Mr. Johnson joined the Library in April 2013 as the first Director of Digital Access. He manages the Folger's various digital programs, and oversees the journal Shakespeare Quarterly and Folger Editions series of Shakespeare's complete works. He became known to the Shakespearean community as the creator of Open Source Shakespeare, one of the most widely-used resources in the field. Before coming to the Folger, he developed successful online initiatives for a wide variety of public- and private-sector organizations. He holds an MA in English and a BA in history, and heads the board of advisors for the College of Humanities and Social Sciences at George Mason University. He is also a veteran of the US Marine Corps. Mr. Johnson has a distinguished track record of anticipating the digital use and dissemination of literary texts.
Dr. O’Brien was named the Folger’s director of education in May 2013. A former Folger educator, she established the Library’s performance-based education philosophy and the bulk of its programs in the 1980s and led the department until 1994, when she left to become director of education programs for the Corporation for Public Broadcasting. Concurrent with that appointment and in collaboration with Cambridge University Press and Georgetown University, she launched and published Shakespeare Magazine, a print and online magazine for teachers of Shakespeare. In 2000, she became Chief Operating Officer of KIKO: Knowledge In, Knowledge Out, Inc., an internet educational company and, a year later, was named Executive Director of the National Cable and Telecommunications Education Foundation. In 2004, she returned to the Corporation for Public Broadcasting as senior vice president of education programming and services. Most recently, she was the chief of family and public engagement for D.C. public schools and a member of the Chancellor’s ten-member membership team. She is currently an adjunct professor of education at Georgetown University and a Principal in If Not Now When, LLC, a firm that consults on major national education programs. Dr. O'Brien earned an A.B. from Trinity College, an M.A. from Catholic University of America, and a Ph.D. from The American University. She serves on a variety of boards and advisory committees and is frequently called upon to delivery keynote addresses and papers. Among her publications are the Shakespeare Set Free series published by Folger Education. Her long and distinguished career in education has brought her numerous awards and honors, including Doctor of Laws honoris causa from Trinity University, Doctor of Humane Letters honoris causa from Georgetown University, the Public Humanities Award from the D.C. Community Humanities Council, and the Folger Shakespeare Library’s 2008 Shakespeare Steward Award. Prior to her first appointment at the Folger, she spent a number of years teaching high school English.
Kathleen Lynch earned her PhD in English literature from the University of Pittsburgh. She joined the Folger Institute as program administrator in 1992 and became its executive director in 1996. In 2013, the Folger Institute became a department at the Folger Shakespeare Library, expanding to encompass residential fellowships and collaborative research projects, as well as scholarly programs. Dr. Lynch’s own research interests can be broadly defined as the formation of knowledge communities, including transatlantic networks, with a focus on the methodologies of association among religious nonconformists. She studies the effects of regulations of religion and the book trade on devotional literature and identities. Her book, Protestant Autobiography in the Seventeenth-Century Anglophone World (Oxford UP, 2012) was awarded the triennial Richard L. Greaves prize by the International John Bunyan Society. Among Dr. Lynch’s many scholarly articles are “Staging New Worlds: Place and Le Theatre de Neptune” in the Journal of Medieval and Early Modern Studies and “Devotion Bound: A Social History of The Temple,” in Books and Readers in Early Modern England (edited by Jennifer Andersen and Elizabeth Sauer for the University of Pennsylvania Press). Her most recent article, “Whatever happened to Dinah the Black? And other questions about gender, race, and the visibility of Protestant saints,” is forthcoming in Conversions: Gender and Religious Change in Early Modern Europe (edited by Helen Smith and Simon Ditchfield, Manchester UP). Dr. Lynch has been the recipient of several fellowships, presented papers at dozens of conferences and seminars, and organized conference sessions for the Shakespeare Association of America, the Modern Language Association, and the Society for the History of Authorship, Reading, and Publishing, among other scholarly associations. She has overseen the Institute’s consortium of member universities and served as project director for a number of NEH summer institutes at the Folger. She curated the summer 2012 Folger exhibition, Open City: London, 1500–1700.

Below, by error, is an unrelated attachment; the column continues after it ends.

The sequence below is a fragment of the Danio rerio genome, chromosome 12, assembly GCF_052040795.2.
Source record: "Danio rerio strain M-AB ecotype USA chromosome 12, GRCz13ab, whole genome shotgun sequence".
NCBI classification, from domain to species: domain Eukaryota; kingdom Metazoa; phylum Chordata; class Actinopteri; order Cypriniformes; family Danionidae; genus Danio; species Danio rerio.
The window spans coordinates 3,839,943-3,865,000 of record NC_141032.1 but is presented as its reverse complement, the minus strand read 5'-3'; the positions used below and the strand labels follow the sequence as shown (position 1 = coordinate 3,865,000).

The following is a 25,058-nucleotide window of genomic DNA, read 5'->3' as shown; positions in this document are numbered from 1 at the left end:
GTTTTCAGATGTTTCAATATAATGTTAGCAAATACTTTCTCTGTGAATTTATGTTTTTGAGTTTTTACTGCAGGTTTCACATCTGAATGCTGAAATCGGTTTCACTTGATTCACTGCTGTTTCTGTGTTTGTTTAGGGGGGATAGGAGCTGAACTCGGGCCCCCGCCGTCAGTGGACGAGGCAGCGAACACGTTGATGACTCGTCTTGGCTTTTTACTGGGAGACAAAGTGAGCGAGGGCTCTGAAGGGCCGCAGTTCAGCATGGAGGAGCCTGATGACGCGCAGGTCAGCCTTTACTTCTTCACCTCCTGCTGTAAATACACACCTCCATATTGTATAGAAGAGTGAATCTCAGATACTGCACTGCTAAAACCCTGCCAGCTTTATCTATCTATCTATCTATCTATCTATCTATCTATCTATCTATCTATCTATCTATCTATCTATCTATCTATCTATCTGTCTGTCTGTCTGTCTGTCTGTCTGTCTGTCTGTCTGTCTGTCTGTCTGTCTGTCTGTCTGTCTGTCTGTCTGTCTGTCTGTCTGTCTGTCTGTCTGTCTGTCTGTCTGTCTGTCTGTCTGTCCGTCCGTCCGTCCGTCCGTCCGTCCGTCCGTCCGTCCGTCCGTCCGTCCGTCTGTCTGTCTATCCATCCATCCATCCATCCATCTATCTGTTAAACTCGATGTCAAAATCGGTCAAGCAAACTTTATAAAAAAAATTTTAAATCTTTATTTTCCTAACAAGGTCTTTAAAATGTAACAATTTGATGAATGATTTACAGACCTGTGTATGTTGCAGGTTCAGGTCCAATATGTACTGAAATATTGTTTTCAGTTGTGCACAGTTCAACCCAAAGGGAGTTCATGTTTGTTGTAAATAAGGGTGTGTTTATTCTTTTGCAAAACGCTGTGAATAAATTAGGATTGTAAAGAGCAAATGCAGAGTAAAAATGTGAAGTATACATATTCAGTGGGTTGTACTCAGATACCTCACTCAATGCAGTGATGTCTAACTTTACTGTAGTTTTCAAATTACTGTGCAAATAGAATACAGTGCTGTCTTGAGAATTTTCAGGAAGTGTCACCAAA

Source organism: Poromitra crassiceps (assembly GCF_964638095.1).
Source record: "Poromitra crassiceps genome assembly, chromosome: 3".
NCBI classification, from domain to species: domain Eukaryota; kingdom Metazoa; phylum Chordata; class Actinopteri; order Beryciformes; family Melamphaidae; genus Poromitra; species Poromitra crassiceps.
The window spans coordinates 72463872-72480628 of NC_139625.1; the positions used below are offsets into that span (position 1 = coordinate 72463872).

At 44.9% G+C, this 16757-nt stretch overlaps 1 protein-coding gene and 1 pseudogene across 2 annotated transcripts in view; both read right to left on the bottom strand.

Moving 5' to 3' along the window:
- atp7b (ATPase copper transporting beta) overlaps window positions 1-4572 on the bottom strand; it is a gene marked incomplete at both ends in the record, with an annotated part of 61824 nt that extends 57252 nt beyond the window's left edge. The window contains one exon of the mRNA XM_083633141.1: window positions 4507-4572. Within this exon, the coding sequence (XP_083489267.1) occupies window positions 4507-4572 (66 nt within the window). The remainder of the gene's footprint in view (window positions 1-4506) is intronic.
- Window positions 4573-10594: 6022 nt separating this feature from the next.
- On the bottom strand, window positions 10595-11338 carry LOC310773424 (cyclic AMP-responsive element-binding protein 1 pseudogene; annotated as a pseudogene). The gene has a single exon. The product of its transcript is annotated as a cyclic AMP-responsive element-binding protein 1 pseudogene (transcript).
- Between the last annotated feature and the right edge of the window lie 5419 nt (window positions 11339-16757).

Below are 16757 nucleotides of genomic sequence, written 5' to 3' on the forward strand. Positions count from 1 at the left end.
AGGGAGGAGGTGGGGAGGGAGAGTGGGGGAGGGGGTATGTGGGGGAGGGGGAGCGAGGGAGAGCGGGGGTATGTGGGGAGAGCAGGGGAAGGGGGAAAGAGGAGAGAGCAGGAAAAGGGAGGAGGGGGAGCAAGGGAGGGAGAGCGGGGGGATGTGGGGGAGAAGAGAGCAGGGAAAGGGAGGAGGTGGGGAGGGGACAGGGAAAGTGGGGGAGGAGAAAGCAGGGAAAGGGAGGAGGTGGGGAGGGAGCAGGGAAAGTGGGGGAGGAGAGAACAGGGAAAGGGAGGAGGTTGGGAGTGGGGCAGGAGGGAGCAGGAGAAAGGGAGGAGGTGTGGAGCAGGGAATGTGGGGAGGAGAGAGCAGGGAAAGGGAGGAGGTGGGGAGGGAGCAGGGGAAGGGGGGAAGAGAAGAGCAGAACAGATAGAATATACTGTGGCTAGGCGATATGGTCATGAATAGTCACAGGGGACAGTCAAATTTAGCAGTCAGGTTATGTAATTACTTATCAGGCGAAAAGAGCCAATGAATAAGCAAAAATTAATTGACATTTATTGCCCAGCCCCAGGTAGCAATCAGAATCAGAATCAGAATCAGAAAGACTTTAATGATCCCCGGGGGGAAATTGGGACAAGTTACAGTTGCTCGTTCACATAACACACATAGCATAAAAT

Ms. Griffin has led the Folger’s public programs since 1982. She has produced 81 plays, including 47 Shakespeare plays, for which Folger Theatre has been recognized with 125 nominations and 20 awards for excellence in acting, direction, design, and production from Washington's Helen Hayes Awards. These include five awards for Outstanding Resident Production, most recently received for The Taming of the Shrew in 2013. She had a role in bringing two of Lynn Redgrave's solo shows—Shakespeare For My Father and Rachel and Juliet—to the stage. After its Folger premiere, Shakespeare For My Father was performed in London and New York, where Redgrave received a Tony. Responsible for the Folger's performing arts and outreach programs, she has overseen the growth of the Folger Consort early music series, including the creation of the Bard recording label and production of Hildegard’s Ordo Virtutum, Monteverdi’s Vespers of 1610, Handel’s Messiah, Purcell’s Dido and Aeneas, and over 500 chamber music concerts. She has extended the O.B. Hardison Poetry Series, now more than 30 years in existence, and forged a partnership with the PEN/Faulkner Fiction Award and reading series, bringing the country's renowned fiction writers to the DC area.